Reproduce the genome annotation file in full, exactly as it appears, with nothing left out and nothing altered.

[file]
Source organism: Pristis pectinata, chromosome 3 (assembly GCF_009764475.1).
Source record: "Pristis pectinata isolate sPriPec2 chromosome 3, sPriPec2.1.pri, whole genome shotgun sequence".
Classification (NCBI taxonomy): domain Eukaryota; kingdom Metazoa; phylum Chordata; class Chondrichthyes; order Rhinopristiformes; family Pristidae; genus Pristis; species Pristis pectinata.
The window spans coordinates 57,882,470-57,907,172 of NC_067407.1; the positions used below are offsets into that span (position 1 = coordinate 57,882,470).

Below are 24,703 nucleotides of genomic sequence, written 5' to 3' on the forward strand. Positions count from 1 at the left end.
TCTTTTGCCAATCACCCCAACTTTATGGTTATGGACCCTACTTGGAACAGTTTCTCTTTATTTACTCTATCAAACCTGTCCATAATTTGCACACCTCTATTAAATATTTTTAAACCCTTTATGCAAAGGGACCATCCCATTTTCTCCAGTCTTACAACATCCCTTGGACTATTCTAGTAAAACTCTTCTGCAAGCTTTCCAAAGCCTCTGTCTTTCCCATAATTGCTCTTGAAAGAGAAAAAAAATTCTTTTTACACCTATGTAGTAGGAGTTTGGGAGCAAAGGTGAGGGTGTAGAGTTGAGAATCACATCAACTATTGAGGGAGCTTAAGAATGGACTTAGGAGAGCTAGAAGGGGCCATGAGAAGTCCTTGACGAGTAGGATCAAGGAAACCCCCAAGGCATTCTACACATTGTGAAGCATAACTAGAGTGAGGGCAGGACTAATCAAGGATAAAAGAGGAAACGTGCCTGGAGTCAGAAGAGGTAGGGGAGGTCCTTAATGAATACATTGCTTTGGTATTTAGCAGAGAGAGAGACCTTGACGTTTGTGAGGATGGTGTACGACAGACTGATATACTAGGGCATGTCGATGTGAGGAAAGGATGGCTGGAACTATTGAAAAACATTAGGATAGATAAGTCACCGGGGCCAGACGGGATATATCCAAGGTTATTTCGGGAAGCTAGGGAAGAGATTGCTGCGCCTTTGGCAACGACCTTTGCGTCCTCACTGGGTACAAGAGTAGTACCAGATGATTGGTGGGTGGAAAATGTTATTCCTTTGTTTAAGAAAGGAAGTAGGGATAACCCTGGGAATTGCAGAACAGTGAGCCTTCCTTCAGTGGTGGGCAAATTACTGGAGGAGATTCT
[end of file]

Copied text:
Source organism: Pristis pectinata, chromosome 3 (assembly GCF_009764475.1).
Source record: "Pristis pectinata isolate sPriPec2 chromosome 3, sPriPec2.1.pri, whole genome shotgun sequence".
Classification (NCBI taxonomy): domain Eukaryota; kingdom Metazoa; phylum Chordata; class Chondrichthyes; order Rhinopristiformes; family Pristidae; genus Pristis; species Pristis pectinata.
The window spans coordinates 57,882,470-57,907,172 of NC_067407.1; the positions used below are offsets into that span (position 1 = coordinate 57,882,470).

Below are 24,703 nucleotides of genomic sequence, written 5' to 3' on the forward strand. Positions count from 1 at the left end.
TCTTTTGCCAATCACCCCAACTTTATGGTTATGGACCCTACTTGGAACAGTTTCTCTTTATTTACTCTATCAAACCTGTCCATAATTTGCACACCTCTATTAAATATTTTTAAACCCTTTATGCAAAGGGACCATCCCATTTTCTCCAGTCTTACAACATCCCTTGGACTATTCTAGTAAAACTCTTCTGCAAGCTTTCCAAAGCCTCTGTCTTTCCCATAATTGCTCTTGAAAGAGAAAAAAAATTCTTTTTACACCTATGTAGTAGGAGTTTGGGAGCAAAGGTGAGGGTGTAGAGTTGAGAATCACATCAACTATTGAGGGAGCTTAAGAATGGACTTAGGAGAGCTAGAAGGGGCCATGAGAAGTCCTTGACGAGTAGGATCAAGGAAACCCCCAAGGCATTCTACACATTGTGAAGCATAACTAGAGTGAGGGCAGGACTAATCAAGGATAAAAGAGGAAACGTGCCTGGAGTCAGAAGAGGTAGGGGAGGTCCTTAATGAATACATTGCTTTGGTATTTAGCAGAGAGAGAGACCTTGACGTTTGTGAGGATGGTGTACGACAGACTGATATACTAGGGCATGTCGATGTGAGGAAAGGATGGCTGGAACTATTGAAAAACATTAGGATAGATAAGTCACCGGGGCCAGACGGGATATATCCAAGGTTATTTCGGGAAGCTAGGGAAGAGATTGCTGCGCCTTTGGCAACGACCTTTGCGTCCTCACTGGGTACAAGAGTAGTACCAGATGATTGGTGGGTGGAAAATGTTATTCCTTTGTTTAAGAAAGGAAGTAGGGATAACCCTGGGAATTGCAGAACAGTGAGCCTTCCTTCAGTGGTGGGCAAATTACTGGAGGAGATTCT